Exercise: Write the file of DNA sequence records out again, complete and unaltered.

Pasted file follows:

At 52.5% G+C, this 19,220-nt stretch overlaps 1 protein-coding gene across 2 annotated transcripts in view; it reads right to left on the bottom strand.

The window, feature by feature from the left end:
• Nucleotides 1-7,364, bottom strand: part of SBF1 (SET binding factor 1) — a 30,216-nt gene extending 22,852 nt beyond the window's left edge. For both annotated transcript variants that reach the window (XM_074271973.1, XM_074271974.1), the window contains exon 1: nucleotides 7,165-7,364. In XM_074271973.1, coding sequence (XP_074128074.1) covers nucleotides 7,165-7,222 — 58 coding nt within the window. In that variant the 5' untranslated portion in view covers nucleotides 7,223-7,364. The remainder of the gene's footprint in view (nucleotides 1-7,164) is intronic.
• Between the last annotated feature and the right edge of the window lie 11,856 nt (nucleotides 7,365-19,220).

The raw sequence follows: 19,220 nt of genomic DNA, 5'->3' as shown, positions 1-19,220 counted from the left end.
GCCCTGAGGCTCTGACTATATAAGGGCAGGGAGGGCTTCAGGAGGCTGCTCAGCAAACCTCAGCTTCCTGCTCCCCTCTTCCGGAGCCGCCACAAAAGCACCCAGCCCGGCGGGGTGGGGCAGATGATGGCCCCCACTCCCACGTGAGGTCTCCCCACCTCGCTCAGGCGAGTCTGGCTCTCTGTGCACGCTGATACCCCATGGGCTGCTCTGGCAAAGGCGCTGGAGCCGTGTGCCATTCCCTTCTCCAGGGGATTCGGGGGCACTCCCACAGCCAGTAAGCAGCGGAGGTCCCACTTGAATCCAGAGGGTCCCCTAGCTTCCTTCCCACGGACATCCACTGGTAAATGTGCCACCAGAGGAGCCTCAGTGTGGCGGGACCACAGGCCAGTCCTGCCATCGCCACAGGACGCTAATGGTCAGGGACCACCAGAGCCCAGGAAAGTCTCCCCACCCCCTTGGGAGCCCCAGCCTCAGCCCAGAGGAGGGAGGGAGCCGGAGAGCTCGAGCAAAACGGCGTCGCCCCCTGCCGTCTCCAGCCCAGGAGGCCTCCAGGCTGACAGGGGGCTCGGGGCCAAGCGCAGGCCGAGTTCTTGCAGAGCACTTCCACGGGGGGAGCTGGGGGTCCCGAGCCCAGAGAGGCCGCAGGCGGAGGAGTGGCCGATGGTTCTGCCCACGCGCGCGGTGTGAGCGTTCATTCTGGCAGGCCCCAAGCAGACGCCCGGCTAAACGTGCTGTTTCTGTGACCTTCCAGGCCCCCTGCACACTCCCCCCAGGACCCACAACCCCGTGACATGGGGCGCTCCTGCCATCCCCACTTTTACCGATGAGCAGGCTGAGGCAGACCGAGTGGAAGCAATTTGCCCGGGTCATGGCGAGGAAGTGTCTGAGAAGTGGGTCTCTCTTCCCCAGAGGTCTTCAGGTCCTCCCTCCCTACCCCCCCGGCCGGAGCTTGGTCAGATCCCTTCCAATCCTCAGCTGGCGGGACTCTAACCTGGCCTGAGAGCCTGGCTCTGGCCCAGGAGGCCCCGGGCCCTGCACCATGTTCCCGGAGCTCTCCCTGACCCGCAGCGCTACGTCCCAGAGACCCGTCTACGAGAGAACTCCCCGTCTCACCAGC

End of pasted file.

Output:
At 52.5% G+C, this 19,220-nt stretch overlaps 1 protein-coding gene across 2 annotated transcripts in view; it reads right to left on the bottom strand.

The window, feature by feature from the left end:
• Nucleotides 1-7,364, bottom strand: part of SBF1 (SET binding factor 1) — a 30,216-nt gene extending 22,852 nt beyond the window's left edge. For both annotated transcript variants that reach the window (XM_074271973.1, XM_074271974.1), the window contains exon 1: nucleotides 7,165-7,364. In XM_074271973.1, coding sequence (XP_074128074.1) covers nucleotides 7,165-7,222 — 58 coding nt within the window. In that variant the 5' untranslated portion in view covers nucleotides 7,223-7,364. The remainder of the gene's footprint in view (nucleotides 1-7,164) is intronic.
• Between the last annotated feature and the right edge of the window lie 11,856 nt (nucleotides 7,365-19,220).

The raw sequence follows: 19,220 nt of genomic DNA, 5'->3' as shown, positions 1-19,220 counted from the left end.
GCCCTGAGGCTCTGACTATATAAGGGCAGGGAGGGCTTCAGGAGGCTGCTCAGCAAACCTCAGCTTCCTGCTCCCCTCTTCCGGAGCCGCCACAAAAGCACCCAGCCCGGCGGGGTGGGGCAGATGATGGCCCCCACTCCCACGTGAGGTCTCCCCACCTCGCTCAGGCGAGTCTGGCTCTCTGTGCACGCTGATACCCCATGGGCTGCTCTGGCAAAGGCGCTGGAGCCGTGTGCCATTCCCTTCTCCAGGGGATTCGGGGGCACTCCCACAGCCAGTAAGCAGCGGAGGTCCCACTTGAATCCAGAGGGTCCCCTAGCTTCCTTCCCACGGACATCCACTGGTAAATGTGCCACCAGAGGAGCCTCAGTGTGGCGGGACCACAGGCCAGTCCTGCCATCGCCACAGGACGCTAATGGTCAGGGACCACCAGAGCCCAGGAAAGTCTCCCCACCCCCTTGGGAGCCCCAGCCTCAGCCCAGAGGAGGGAGGGAGCCGGAGAGCTCGAGCAAAACGGCGTCGCCCCCTGCCGTCTCCAGCCCAGGAGGCCTCCAGGCTGACAGGGGGCTCGGGGCCAAGCGCAGGCCGAGTTCTTGCAGAGCACTTCCACGGGGGGAGCTGGGGGTCCCGAGCCCAGAGAGGCCGCAGGCGGAGGAGTGGCCGATGGTTCTGCCCACGCGCGCGGTGTGAGCGTTCATTCTGGCAGGCCCCAAGCAGACGCCCGGCTAAACGTGCTGTTTCTGTGACCTTCCAGGCCCCCTGCACACTCCCCCCAGGACCCACAACCCCGTGACATGGGGCGCTCCTGCCATCCCCACTTTTACCGATGAGCAGGCTGAGGCAGACCGAGTGGAAGCAATTTGCCCGGGTCATGGCGAGGAAGTGTCTGAGAAGTGGGTCTCTCTTCCCCAGAGGTCTTCAGGTCCTCCCTCCCTACCCCCCCGGCCGGAGCTTGGTCAGATCCCTTCCAATCCTCAGCTGGCGGGACTCTAACCTGGCCTGAGAGCCTGGCTCTGGCCCAGGAGGCCCCGGGCCCTGCACCATGTTCCCGGAGCTCTCCCTGACCCGCAGCGCTACGTCCCAGAGACCCGTCTACGAGAGAACTCCCCGTCTCACCAGC